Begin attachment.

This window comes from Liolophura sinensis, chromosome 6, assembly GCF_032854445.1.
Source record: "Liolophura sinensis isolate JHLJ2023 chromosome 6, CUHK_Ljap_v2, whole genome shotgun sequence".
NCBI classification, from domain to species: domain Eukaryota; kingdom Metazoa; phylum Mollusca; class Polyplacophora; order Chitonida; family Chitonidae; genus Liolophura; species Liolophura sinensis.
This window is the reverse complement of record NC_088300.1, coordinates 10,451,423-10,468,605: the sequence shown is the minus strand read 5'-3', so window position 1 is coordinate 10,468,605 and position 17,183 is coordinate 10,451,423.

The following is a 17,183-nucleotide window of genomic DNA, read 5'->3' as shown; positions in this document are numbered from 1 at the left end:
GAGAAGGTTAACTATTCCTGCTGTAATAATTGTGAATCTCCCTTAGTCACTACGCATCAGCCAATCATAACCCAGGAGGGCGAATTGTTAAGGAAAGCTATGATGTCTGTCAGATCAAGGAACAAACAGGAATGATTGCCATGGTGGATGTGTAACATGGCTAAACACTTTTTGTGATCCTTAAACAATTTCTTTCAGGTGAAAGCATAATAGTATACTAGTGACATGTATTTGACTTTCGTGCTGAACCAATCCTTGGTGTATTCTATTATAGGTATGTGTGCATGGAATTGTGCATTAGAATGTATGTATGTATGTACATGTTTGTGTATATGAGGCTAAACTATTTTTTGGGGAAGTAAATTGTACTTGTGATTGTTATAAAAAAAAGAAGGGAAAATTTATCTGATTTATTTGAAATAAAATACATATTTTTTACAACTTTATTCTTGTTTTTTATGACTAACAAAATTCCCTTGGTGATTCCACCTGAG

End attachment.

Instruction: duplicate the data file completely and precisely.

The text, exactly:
This window comes from Liolophura sinensis, chromosome 6, assembly GCF_032854445.1.
Source record: "Liolophura sinensis isolate JHLJ2023 chromosome 6, CUHK_Ljap_v2, whole genome shotgun sequence".
NCBI classification, from domain to species: domain Eukaryota; kingdom Metazoa; phylum Mollusca; class Polyplacophora; order Chitonida; family Chitonidae; genus Liolophura; species Liolophura sinensis.
This window is the reverse complement of record NC_088300.1, coordinates 10,451,423-10,468,605: the sequence shown is the minus strand read 5'-3', so window position 1 is coordinate 10,468,605 and position 17,183 is coordinate 10,451,423.

The following is a 17,183-nucleotide window of genomic DNA, read 5'->3' as shown; positions in this document are numbered from 1 at the left end:
GAGAAGGTTAACTATTCCTGCTGTAATAATTGTGAATCTCCCTTAGTCACTACGCATCAGCCAATCATAACCCAGGAGGGCGAATTGTTAAGGAAAGCTATGATGTCTGTCAGATCAAGGAACAAACAGGAATGATTGCCATGGTGGATGTGTAACATGGCTAAACACTTTTTGTGATCCTTAAACAATTTCTTTCAGGTGAAAGCATAATAGTATACTAGTGACATGTATTTGACTTTCGTGCTGAACCAATCCTTGGTGTATTCTATTATAGGTATGTGTGCATGGAATTGTGCATTAGAATGTATGTATGTATGTACATGTTTGTGTATATGAGGCTAAACTATTTTTTGGGGAAGTAAATTGTACTTGTGATTGTTATAAAAAAAAGAAGGGAAAATTTATCTGATTTATTTGAAATAAAATACATATTTTTTACAACTTTATTCTTGTTTTTTATGACTAACAAAATTCCCTTGGTGATTCCACCTGAG